Particle-based simulation of charge transport in discrete-charge nano-scale systems: the electrostatic problem
© Berti et al; licensee Springer. 2012
Received: 18 November 2011
Accepted: 16 February 2012
Published: 16 February 2012
The fast and accurate computation of the electric forces that drive the motion of charged particles at the nanometer scale represents a computational challenge. For this kind of system, where the discrete nature of the charges cannot be neglected, boundary element methods (BEM) represent a better approach than finite differences/finite elements methods. In this article, we compare two different BEM approaches to a canonical electrostatic problem in a three-dimensional space with inhomogeneous dielectrics, emphasizing their suitability for particle-based simulations: the iterative method proposed by Hoyles et al. and the Induced Charge Computation introduced by Boda et al.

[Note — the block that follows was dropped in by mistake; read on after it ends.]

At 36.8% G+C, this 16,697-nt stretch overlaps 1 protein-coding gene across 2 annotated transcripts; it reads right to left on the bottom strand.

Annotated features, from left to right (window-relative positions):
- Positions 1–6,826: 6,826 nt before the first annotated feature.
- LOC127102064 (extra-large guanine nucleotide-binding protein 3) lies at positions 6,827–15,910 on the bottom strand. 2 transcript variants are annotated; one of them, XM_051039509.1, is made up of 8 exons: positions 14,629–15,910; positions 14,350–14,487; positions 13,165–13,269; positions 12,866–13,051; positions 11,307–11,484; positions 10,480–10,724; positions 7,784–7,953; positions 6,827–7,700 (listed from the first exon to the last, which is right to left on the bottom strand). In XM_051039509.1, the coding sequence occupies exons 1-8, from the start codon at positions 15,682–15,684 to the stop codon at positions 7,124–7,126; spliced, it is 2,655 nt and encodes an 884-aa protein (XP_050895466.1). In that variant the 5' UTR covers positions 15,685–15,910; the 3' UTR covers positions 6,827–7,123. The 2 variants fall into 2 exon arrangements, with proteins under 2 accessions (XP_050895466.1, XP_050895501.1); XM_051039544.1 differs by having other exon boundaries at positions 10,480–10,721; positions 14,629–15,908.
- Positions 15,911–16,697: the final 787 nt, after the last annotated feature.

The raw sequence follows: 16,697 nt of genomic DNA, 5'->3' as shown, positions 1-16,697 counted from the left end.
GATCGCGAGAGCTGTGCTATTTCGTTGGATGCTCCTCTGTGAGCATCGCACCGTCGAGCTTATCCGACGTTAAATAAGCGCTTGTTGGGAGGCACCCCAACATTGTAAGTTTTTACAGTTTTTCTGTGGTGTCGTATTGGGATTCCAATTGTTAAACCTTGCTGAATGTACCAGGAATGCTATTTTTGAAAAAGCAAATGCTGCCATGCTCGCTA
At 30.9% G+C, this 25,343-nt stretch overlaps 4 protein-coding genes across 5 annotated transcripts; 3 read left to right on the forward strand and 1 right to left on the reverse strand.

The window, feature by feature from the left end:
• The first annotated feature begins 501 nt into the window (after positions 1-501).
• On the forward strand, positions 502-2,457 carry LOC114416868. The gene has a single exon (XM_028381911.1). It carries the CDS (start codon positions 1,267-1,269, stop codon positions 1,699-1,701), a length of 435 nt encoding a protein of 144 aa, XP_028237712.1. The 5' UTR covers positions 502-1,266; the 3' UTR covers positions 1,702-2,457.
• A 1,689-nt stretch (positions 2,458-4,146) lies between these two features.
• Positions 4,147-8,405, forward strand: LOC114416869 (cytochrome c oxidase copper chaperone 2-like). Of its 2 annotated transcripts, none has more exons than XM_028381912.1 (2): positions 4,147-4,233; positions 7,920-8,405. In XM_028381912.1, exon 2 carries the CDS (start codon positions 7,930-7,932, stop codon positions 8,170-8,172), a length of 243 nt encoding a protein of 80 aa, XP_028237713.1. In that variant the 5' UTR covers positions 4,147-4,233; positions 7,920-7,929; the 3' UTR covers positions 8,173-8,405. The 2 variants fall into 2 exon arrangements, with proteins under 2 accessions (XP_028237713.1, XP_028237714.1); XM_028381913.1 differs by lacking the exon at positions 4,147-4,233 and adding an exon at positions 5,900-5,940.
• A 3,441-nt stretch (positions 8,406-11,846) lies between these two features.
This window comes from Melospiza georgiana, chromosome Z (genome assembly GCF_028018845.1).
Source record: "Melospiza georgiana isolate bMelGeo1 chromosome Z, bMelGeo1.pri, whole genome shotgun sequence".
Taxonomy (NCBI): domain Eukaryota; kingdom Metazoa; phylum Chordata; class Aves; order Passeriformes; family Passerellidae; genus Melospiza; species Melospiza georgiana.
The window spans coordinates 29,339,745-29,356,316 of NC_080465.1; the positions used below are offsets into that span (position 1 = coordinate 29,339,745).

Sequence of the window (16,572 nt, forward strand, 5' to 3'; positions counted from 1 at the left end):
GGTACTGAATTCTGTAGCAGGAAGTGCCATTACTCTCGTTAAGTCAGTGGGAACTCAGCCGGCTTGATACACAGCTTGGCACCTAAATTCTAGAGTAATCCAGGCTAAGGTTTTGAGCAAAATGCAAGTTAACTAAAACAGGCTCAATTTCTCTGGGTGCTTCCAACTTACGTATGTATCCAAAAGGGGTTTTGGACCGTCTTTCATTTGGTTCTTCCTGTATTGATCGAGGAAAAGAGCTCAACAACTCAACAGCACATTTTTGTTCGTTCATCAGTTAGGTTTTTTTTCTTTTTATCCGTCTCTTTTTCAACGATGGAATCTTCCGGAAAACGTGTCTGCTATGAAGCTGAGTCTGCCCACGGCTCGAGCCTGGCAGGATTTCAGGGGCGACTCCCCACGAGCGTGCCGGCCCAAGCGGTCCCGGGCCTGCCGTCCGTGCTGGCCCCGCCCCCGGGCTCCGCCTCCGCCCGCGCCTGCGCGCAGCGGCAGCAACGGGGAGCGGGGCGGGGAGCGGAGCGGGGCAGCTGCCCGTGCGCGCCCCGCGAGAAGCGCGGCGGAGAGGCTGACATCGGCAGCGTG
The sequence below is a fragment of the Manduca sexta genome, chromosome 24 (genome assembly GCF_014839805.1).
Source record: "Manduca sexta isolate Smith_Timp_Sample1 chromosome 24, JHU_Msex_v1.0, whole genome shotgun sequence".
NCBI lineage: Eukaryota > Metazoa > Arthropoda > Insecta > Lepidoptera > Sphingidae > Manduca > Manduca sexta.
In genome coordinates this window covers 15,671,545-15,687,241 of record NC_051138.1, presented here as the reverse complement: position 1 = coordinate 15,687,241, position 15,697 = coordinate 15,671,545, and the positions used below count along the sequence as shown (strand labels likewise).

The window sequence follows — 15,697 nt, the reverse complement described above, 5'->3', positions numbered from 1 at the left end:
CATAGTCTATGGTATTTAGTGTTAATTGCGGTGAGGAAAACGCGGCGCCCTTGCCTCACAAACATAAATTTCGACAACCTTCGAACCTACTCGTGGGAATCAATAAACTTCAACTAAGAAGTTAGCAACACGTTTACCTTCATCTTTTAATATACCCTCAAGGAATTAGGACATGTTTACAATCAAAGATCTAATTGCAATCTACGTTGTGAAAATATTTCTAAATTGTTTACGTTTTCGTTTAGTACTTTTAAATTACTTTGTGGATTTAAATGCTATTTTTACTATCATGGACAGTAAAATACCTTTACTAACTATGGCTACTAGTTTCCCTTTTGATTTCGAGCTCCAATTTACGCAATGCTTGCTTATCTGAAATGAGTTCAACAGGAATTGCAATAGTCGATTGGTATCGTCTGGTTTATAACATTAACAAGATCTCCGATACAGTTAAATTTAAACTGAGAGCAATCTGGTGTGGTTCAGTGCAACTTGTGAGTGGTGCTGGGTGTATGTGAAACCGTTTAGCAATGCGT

The investigation of the properties of a large variety of physical systems requires accurate computation of the electrostatic interactions among discrete fixed or mobile charges. This problem has been faced in a large number of cases including the analysis of electronic and optoelectronic devices [1–6], the investigation of fluid properties and the simulation of ion transport through membrane pores [7–12].